Microsoft, Apple and Google Sign Climate Pledge

The company joins Apple, Google and 10 other large U.S. companies in a White House initiative to cut carbon emissions.

green IT

Microsoft is joining some of the biggest names in technology and American industry to lower the environmental impact of their operations.

The Redmond, Wash., tech titan joined 12 other large companies to sign the White House's American Business Act on Climate Pledge yesterday. "As innovations continue to advance around resource efficiency and clean energy, information technology can play an important role in empowering every person and every organization on the planet to achieve more," said Rob Bernard, general manager of Cities and Sustainability at Microsoft, in a July 27 blog post.

"Microsoft understands and embraces this opportunity to help people and organizations around the world solve environmental and energy challenges. We seek to advance sustainability through the products we offer customers and partners, and through our own actions and practices and partnerships," continued Bernard.

Participating companies are expected to voice their support for a strong outcome at the United Nations Conference of Parties (COP 21) climate change event in Paris later this year. They will also embrace sustainable practices and increase their clean investments.

"All told, today's announcements total at least $140 billion in new low-carbon investment and more than 1,600 megawatts of new renewable energy, in addition to ambitious, company-specific goals to cut emissions as much as 50 percent, reduce water intensity as much as 15 percent, purchase 100 percent renewable energy, and pursue zero net deforestation in supply chains," said the White House in a July 27 press statement.

Also joining Microsoft in signing the pledge were Apple and Google. Cupertino, Calif.-based Apple is expected to increase its clean energy production by an estimated 280 megawatts by the end of 2016.

Eric Schmidt, executive chairman of Google, noted that the company is already hitting the ground running. "Google has been carbon-neutral since 2007. Our data centers, the physical infrastructure behind Web services used by billions of people, now get 3.5 times the computing power out of the same amount of electricity, as compared to five years ago," Schmidt blogged. Google is "also the biggest corporate purchaser of renewable power on the planet," he wrote.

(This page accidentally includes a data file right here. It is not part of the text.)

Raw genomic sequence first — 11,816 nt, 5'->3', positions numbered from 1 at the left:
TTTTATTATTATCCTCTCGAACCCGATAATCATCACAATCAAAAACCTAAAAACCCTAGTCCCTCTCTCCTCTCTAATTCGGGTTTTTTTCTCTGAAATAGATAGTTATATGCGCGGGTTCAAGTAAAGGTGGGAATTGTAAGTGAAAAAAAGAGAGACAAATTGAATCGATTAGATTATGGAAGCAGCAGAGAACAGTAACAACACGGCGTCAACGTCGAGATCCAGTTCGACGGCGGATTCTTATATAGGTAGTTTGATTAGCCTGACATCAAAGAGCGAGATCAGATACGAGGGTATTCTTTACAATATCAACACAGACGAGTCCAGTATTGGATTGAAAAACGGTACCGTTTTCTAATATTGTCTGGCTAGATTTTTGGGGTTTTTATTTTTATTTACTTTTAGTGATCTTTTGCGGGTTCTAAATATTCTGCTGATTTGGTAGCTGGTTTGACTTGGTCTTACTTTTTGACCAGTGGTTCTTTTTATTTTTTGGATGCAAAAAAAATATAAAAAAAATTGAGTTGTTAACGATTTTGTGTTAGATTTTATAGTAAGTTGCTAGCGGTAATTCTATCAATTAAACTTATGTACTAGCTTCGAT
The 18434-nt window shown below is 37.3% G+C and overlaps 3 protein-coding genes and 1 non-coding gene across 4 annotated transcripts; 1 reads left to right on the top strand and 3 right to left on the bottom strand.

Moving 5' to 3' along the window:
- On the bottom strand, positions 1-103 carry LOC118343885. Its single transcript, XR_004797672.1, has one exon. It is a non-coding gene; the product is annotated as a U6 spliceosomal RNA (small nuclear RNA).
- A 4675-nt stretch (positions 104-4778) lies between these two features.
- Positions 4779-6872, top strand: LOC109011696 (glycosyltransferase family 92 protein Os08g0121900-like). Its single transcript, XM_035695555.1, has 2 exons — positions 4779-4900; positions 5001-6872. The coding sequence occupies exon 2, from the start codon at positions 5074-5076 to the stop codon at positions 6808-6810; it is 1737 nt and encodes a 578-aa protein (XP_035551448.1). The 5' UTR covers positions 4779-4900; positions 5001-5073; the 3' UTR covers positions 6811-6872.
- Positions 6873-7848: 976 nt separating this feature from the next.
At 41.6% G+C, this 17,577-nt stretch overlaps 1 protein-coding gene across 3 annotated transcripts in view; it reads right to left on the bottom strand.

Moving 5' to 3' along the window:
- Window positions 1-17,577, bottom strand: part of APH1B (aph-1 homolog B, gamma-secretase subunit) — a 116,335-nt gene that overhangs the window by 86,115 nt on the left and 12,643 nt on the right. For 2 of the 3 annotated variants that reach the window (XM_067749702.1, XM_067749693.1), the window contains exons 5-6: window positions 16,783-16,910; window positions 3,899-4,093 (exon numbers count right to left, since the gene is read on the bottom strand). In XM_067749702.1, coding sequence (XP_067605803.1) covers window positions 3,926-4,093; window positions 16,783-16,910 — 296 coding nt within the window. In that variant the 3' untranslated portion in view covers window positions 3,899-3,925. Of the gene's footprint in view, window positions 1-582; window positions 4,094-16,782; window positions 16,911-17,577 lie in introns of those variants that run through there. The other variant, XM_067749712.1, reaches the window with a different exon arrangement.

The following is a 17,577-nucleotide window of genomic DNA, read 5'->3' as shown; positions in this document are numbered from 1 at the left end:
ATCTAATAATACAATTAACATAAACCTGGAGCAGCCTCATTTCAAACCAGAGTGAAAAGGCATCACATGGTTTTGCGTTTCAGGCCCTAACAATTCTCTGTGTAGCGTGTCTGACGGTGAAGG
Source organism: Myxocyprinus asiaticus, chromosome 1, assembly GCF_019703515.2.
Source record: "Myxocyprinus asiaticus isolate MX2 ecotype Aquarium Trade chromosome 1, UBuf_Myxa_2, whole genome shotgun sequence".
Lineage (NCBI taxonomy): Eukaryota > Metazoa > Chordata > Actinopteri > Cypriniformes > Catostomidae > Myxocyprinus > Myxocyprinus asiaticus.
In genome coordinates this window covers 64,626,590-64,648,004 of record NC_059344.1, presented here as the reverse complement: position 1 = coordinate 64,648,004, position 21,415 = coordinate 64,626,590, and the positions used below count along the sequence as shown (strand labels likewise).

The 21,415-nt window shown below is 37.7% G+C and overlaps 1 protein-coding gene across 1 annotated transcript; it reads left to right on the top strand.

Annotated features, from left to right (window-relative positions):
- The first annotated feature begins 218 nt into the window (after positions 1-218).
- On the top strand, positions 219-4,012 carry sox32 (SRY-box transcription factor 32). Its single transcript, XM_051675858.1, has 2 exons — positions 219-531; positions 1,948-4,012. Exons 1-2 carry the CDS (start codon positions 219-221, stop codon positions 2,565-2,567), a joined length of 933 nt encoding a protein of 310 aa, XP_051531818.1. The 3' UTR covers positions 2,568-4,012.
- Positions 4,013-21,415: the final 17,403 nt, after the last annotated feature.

Although late to the game, Microsoft plans to catch up fast. "Microsoft has a longstanding commitment to these issues and our pledge is consistent with our approach to sustainability—since July 1, 2012, we have been carbon-neutral, which includes our commitment to 100 percent green power," said Bernard.

As part of the pledge, Microsoft will purchase or produce clean energy for all of its operations, including its data centers. The company also will offset all of its emissions from business air travel and fuel consumption.

In addition to Microsoft, Apple and Google, fellow signatories include Alcoa, Bank of America, Berkshire Hathaway Energy, Cargill, Coca-Cola, General Motors, Goldman Sachs, PepsiCo, UPS and Walmart. "The companies making pledges as part of today's launch represent more than $1.3 trillion in revenue in 2014 and a combined market capitalization of at least $2.5 trillion," said the White House.

Pedro Hernandez

Pedro Hernandez

Pedro Hernandez is a contributor to eWEEK and the IT Business Edge Network, the network for technology professionals. Previously, he served as a managing editor for the network of...